The automatic stay does not apply to domestic support obligations, actions to establish paternity as well as several other very specific real estate factual situations. Debtors involved with post petition tax issues are now required to participate in tax court cases regardless of the status of their bankruptcy. Domestic support obligations have been given priority over other creditors. Spousal support, is now included in the domestic support obligation and it appears that property division obligations from a dissolution may also be included in the broad term, “domestic support obligation” and non-dischargeable. The automatic stay does not apply any longer to the perfection of a real estate tax which is a special assessment or special tax. A debtor’s wages may be withheld or garnished if he voluntarily agreed and the loan provided was secured by their pension, profit-sharing, stock bonus etc. Under the new law, evictions from property may continue if a third party obtained a judgment for possession of the property prior to the filing of the bankruptcy petition.

There are additional provisions to eliminate the stay where there has been collusion between the debtors to delay, hinder and defraud creditors, but there must be multiple petitions affecting real property or the transfer of all or part ownership of the same, without the consent of the secured creditor or court approval.

There is a two year period when the automatic stay will not prevent the foreclosure on a property which was the subject of a court order to lift the stay on the property. A debtor in a subsequent case may move for relief from this in rem order.

There are other exceptions to the automatic stay being issued or having its desired effect upon the filing of a bankruptcy petition. Consult with your lawyer about any issues you may have regarding the stay that is issued upon filing of a bankruptcy.

The 2005 amendment lengthened the time period that a debtor must have between bankruptcies from 6 to 8 years.

The new law requires debtor to take two counseling classes, one of which must be taken with a certificate provided to debtor’s counsel for filing with the court prior to filing the debtor’s petition. The other class must be taken within 45 days of the trustee’s meeting and is called “Debtor’s Education”. Debtor takes these classes on their own, the fee is not included in counsel’s bankruptcy fee and counsel will provide debtor with a list of approved classes. The providers are approved by the U.S. Trustee’s office and in Redding, the only way to complete these classes without traveling is over the internet. The fees vary from provider to provider but costs are approximately $40.00 per class.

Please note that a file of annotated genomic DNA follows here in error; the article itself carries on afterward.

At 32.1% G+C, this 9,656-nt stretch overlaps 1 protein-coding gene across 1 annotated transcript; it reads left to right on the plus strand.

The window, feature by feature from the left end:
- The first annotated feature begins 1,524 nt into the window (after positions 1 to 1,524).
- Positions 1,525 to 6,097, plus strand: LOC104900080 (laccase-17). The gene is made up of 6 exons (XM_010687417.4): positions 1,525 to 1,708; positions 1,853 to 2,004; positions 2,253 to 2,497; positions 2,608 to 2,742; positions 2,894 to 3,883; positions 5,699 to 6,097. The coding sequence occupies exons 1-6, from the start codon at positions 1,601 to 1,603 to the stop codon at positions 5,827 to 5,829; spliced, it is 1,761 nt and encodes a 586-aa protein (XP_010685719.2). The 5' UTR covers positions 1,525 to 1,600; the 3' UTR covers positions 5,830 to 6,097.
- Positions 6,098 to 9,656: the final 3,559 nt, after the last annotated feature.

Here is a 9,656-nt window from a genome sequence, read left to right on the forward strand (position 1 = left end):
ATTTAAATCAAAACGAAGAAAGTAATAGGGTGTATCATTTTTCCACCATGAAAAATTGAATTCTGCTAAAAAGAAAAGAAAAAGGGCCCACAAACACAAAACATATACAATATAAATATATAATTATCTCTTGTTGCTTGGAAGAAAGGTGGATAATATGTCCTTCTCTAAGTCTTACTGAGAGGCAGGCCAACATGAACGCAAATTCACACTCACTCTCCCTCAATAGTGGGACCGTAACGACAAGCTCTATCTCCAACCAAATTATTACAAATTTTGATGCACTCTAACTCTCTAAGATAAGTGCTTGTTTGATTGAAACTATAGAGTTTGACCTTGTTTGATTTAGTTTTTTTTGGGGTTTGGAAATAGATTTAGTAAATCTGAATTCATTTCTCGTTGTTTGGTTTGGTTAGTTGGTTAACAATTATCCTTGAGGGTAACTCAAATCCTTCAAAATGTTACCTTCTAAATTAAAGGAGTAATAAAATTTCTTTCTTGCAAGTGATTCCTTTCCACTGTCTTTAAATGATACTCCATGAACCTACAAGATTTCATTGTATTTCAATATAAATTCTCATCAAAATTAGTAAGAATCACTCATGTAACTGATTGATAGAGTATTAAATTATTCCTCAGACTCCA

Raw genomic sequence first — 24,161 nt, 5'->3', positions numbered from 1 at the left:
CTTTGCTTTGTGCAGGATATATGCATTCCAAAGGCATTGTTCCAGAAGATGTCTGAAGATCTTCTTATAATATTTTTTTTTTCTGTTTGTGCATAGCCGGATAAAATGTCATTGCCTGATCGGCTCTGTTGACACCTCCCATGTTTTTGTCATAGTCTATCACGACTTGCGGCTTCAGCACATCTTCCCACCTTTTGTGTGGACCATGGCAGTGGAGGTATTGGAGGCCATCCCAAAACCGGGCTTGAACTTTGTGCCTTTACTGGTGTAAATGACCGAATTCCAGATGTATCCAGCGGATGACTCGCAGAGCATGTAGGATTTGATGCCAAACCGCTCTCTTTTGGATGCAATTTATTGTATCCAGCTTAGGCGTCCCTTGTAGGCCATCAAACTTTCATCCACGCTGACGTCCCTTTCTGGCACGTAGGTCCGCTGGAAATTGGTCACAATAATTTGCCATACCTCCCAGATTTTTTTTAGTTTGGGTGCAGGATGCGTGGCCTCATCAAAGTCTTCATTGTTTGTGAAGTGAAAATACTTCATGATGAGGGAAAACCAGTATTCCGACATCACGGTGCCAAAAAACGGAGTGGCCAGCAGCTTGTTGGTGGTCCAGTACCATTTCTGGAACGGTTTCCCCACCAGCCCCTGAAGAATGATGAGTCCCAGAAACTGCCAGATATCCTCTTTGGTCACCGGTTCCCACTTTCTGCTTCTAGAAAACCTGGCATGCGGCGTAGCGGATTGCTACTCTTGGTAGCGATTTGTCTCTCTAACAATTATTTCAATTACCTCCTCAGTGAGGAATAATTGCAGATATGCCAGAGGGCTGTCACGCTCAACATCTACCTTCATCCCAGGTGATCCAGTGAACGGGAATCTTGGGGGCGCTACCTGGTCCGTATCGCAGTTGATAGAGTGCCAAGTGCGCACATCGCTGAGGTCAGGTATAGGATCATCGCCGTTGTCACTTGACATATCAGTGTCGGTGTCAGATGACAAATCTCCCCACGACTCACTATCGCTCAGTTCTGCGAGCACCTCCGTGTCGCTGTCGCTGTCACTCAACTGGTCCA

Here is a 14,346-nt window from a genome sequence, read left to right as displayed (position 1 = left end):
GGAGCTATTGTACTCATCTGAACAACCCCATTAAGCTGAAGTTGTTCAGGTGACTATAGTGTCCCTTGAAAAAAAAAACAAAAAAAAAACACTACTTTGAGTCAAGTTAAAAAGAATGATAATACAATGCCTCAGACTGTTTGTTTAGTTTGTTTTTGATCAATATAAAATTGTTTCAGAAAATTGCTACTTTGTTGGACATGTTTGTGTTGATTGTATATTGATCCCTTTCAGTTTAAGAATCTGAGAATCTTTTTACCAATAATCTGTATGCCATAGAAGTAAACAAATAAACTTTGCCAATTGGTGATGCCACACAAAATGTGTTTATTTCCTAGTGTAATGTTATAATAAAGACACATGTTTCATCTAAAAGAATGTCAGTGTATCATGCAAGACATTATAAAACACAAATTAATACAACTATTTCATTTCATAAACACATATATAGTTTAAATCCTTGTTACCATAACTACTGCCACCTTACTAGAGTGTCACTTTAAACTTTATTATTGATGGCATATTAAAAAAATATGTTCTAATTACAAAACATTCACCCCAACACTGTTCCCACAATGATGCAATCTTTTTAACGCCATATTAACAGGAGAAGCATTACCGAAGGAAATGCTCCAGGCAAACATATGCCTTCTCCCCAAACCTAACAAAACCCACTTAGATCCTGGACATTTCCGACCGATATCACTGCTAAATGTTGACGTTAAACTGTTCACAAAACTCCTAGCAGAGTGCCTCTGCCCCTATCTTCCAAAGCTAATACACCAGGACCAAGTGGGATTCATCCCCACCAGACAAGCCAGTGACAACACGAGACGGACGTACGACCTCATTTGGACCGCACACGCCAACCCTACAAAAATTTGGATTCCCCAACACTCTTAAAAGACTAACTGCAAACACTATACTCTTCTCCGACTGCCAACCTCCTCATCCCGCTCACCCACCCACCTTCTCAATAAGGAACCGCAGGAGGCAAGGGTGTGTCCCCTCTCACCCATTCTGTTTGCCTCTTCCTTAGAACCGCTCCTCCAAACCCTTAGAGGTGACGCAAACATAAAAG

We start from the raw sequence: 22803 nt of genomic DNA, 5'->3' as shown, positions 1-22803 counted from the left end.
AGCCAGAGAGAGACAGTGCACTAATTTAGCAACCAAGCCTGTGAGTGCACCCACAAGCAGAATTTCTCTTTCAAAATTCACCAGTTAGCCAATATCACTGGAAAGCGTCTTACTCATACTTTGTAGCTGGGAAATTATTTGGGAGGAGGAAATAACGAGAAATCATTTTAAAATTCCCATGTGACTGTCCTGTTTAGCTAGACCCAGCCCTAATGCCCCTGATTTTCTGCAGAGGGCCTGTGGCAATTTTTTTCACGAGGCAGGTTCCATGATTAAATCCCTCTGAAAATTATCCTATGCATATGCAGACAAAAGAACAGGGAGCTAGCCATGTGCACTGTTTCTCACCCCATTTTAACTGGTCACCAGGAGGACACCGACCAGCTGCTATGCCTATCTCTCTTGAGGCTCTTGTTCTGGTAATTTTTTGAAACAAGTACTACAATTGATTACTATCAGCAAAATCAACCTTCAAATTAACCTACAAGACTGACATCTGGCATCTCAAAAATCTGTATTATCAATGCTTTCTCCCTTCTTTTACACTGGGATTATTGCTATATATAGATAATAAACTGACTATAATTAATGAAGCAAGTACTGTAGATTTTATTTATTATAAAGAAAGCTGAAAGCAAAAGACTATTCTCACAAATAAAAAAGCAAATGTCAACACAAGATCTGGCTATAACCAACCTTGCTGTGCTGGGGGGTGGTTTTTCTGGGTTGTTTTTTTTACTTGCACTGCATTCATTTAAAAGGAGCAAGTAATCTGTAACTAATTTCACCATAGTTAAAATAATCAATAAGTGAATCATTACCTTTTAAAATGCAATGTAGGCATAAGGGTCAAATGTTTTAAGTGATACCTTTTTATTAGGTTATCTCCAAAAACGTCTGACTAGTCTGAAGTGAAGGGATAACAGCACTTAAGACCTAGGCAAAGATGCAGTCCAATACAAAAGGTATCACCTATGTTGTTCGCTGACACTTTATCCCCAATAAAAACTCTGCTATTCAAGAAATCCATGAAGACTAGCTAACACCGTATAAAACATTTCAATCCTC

At the law office of Bonnie Baker, Attorney at Law, we help people understand their options in filing Chapter 7 bankruptcy and Chapter 13 bankruptcy under the new bankruptcy laws. To learn how we can help you, please contact our office to schedule your free 90 minute consultation.

Issues Relevant to Both Chapter 7 and Chapter 13 Bankruptcy

It has been over two years since the amendment to the Federal Bankruptcy Law was passed. The new law as predicted in Northern California continues not to negatively impact the vast majority of filing debtors, except for the increase in fees associated with the passage of the amendment and new requirements for attendance at two 90 minute classes, debt counseling and debtor education, as well as additional supporting documentation that must be provided to counsel and the trustee. The 2005 amendment to the bankruptcy law in Northern California has only caused a small percentage of debtors to be over the income levels mandated for a chapter 7 bankruptcy filing.

Under the new laws, individuals are required to complete credit counseling sessions. These sessions can be completed online. Our firm can explain your options and provide you with assistance in finding credit counseling agencies. The first credit counseling session is required before an individual can file for bankruptcy; the second credit counseling session is required before the debt can be discharged.

Are you interested in learning more about how you can discharge debt under the new bankruptcy laws? Contact our firm today to arrange your free 90 minute consultation.

We are a debt relief agency. We help people file for bankruptcy relief under the Bankruptcy Code.

1650 Oregon Street
Suite 209
Redding, CA 96001

Phone 530-241-5421
Fax 530-241-7138
Toll Free 1-877-301-4012

Map & Directions
Email Us